Hopefully you had a chance to read Wendy Scherer's from Social Studies Groups Interview, that spoke to the long tail of social data. Today we interview Dr. Jillian Ney the founder of the Social Intelligence Lab. Jillian consistently pushes the limits of social data and has authored some amazing research focused on pushing the outer limits of what the tool providers and suppliers can do.
First of all, what is your background?
Dr Jillian Ney is the founder of The Social Intelligence Lab. She has worked in the industry for 12 years as researcher, consultant, spokesperson, and author. She's on a mission to bring the industry together and give social intelligence the place it deserves as a recognized and supported discipline. Ask her about digital behavioral science, purchasing decisions and why Scotland is the best place on earth.
What is the bleeding edge for with regards to data?
I’ve been finding the trend analysis work coming from Converseon and Black Swan interesting. I’ve always been sceptical of prediction studies, all projects and papers I had read were always modelled the data after the event - it’s easy to model data when you already know the outcome, what’s harder to predict is the future.
I’m curious about their work as I’ve always analysed social data from a qualitative perspective. This trends work is different, and there are some great takeaways for anyone who analyses social data – mostly the focus on data quality and data accuracy. These are important topics and one’s that are not often discussed that freely.
There’s been too much emphasis on using tools to get access to as much social data as possible. This impacts on the quality, accuracy and overall usefulness of the data. While the industry has been sold on the promise to millions of data sources, it’s the quality and relevance of the data that’s important. We need to start having the right conversations and stop selling the dream of all of ‘the world’s conversation at your fingertips’.
What new dataset intrigues you the most?
I wouldn’t say this is a new dataset, but I’m appreciating that people are starting to integrate new data sources into their social data projects. Voice-of-the-customer data, like chatbots, customer feedback, call centre transcripts can all be analysed with similar approaches to social data. Some of the channel comparison work coming from Linguabrand has been interesting to see – how people use different language in different channels and touchpoints.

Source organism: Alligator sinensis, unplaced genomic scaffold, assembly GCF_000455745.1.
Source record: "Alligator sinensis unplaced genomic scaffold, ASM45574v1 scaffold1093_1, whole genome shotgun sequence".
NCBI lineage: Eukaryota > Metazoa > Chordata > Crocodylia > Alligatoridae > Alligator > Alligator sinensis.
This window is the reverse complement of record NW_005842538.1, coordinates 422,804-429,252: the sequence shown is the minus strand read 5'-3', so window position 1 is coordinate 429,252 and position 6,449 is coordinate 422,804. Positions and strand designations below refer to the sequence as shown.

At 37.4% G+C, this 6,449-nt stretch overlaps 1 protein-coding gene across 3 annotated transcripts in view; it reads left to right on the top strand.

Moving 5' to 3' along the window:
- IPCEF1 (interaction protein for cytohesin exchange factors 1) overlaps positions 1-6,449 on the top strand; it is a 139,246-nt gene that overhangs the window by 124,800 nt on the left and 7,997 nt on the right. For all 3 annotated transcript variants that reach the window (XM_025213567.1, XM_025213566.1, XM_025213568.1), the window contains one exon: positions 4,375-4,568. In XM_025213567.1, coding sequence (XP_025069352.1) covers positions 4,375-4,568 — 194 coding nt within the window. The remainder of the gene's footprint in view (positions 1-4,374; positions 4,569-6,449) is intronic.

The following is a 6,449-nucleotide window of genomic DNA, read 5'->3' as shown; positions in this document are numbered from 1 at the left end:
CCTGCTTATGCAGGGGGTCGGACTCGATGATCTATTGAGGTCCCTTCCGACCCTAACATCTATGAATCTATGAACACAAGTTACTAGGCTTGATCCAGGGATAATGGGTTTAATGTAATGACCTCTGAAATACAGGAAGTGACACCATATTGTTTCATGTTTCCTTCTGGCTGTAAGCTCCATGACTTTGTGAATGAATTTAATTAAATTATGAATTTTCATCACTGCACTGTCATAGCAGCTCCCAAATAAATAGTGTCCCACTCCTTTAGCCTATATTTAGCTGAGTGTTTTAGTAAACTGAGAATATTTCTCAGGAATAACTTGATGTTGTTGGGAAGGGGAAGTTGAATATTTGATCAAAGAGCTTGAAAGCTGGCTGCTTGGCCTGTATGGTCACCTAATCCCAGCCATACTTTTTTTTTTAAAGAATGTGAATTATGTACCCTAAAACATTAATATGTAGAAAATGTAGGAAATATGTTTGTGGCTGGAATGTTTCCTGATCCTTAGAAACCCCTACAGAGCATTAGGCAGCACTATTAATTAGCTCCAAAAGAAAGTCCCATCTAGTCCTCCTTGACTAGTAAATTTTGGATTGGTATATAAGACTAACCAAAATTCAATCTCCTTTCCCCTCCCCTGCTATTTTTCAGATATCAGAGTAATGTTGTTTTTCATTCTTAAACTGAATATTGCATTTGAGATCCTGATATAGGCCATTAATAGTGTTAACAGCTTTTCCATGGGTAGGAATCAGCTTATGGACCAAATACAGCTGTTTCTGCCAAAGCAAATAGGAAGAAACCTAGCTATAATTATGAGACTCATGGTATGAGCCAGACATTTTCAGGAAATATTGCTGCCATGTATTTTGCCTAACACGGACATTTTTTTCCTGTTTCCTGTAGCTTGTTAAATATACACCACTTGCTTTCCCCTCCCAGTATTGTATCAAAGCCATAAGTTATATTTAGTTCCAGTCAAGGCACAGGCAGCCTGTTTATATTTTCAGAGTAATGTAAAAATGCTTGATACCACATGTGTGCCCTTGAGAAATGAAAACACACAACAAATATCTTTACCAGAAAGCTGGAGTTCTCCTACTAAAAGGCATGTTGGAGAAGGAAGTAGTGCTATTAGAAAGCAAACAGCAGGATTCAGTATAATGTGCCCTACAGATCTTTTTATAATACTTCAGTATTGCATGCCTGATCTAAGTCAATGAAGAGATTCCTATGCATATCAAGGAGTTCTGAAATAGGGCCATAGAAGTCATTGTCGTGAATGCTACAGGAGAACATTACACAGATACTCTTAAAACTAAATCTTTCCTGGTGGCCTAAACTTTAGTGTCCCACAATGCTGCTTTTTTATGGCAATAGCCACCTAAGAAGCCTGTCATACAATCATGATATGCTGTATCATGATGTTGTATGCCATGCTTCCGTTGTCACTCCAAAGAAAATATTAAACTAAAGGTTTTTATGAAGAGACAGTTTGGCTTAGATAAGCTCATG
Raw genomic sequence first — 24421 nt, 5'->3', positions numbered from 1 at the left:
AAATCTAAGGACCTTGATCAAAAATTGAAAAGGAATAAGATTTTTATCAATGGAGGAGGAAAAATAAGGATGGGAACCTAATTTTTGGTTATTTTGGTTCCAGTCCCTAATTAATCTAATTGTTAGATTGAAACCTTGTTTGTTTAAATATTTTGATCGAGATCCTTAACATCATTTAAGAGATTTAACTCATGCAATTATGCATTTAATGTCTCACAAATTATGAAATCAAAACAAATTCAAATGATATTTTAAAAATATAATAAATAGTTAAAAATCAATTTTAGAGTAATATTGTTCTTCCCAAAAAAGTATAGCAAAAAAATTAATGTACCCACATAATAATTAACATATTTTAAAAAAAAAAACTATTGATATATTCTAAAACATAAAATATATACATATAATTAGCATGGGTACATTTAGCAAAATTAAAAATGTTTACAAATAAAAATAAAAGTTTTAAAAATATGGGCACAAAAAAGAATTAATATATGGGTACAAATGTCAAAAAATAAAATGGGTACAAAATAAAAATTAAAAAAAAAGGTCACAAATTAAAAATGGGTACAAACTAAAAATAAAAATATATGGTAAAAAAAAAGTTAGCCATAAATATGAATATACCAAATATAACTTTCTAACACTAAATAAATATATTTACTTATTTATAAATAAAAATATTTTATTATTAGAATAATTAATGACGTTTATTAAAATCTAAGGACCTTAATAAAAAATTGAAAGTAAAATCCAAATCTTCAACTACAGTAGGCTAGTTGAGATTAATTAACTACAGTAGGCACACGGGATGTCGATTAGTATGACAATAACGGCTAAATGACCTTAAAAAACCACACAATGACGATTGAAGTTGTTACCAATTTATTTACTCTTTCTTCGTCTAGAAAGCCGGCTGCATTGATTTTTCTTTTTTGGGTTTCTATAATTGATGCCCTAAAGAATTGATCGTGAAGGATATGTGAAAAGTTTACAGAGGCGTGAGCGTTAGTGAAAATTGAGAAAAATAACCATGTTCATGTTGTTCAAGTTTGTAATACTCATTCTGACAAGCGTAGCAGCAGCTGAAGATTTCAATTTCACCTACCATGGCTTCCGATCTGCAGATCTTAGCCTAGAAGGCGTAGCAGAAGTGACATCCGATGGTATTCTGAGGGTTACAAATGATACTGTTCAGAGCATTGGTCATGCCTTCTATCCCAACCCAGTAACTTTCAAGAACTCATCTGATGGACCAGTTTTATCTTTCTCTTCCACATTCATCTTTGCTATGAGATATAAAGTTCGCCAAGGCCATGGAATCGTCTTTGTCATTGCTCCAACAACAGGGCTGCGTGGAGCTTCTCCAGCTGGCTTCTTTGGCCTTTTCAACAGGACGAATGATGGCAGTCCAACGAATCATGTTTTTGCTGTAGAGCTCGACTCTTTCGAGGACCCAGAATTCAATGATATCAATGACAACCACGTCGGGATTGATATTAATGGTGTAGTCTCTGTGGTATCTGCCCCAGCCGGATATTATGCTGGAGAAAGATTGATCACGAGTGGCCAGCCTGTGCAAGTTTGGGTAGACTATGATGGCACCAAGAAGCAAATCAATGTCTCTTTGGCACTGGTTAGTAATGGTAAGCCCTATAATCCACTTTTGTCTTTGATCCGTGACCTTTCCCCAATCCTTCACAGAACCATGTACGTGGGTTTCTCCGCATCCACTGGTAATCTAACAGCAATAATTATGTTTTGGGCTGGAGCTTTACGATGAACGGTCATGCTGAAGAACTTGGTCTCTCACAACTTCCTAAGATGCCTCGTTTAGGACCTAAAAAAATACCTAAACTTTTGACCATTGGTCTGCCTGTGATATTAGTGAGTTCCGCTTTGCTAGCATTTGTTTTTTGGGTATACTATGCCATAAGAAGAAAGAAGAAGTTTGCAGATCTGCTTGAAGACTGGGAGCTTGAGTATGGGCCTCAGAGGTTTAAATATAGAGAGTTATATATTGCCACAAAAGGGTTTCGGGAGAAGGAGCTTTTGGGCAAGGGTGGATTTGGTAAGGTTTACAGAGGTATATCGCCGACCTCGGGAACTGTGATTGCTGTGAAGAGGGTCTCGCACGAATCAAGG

Beyond that there are lots of other projects integrating other research methods and data sources – it would be great to see and publish more of these types of projects. There is a distinct need to be able show where social data can fit into consumer insights projects, and how the language of people changes across different channels and platforms.
What findings could you derive from it?
By integrating other voice-of-the-customer data sources you can find out how customers talk across your different touch points. You’d be surprised at the differences in language across different touch points, especially when you look at the emotional intensity.
Is there anything else you'd like to add?
Social data and analysis of other conversational data sources offer new ways to understand consumers. I fell in love with the possibility of social data and the ethnographic nature of being able to study people at scale via online platforms. I still love social data, and advocate for the value of this type of research.
However, there is still a lot of work that needs to be done to ensure the rigour, robustness, and future growth of the industry. We need to unite as an industry to create governance frameworks, and come to the market with one united voice to ensure we can still access data in the future (and even get some of the data that’s been taken away from us back *hello Facebook).
We’ll never be able to achieve this without uniting and creating industry wide self-regulation. I fear that if we don’t government will come in heavy handed and regulate us anyway. I created The Social Intelligence Lab to start to have these needed conversations – it’s not a sexy conversation, but it is needed to ensure the future of the industry and support the businesses and people working in it.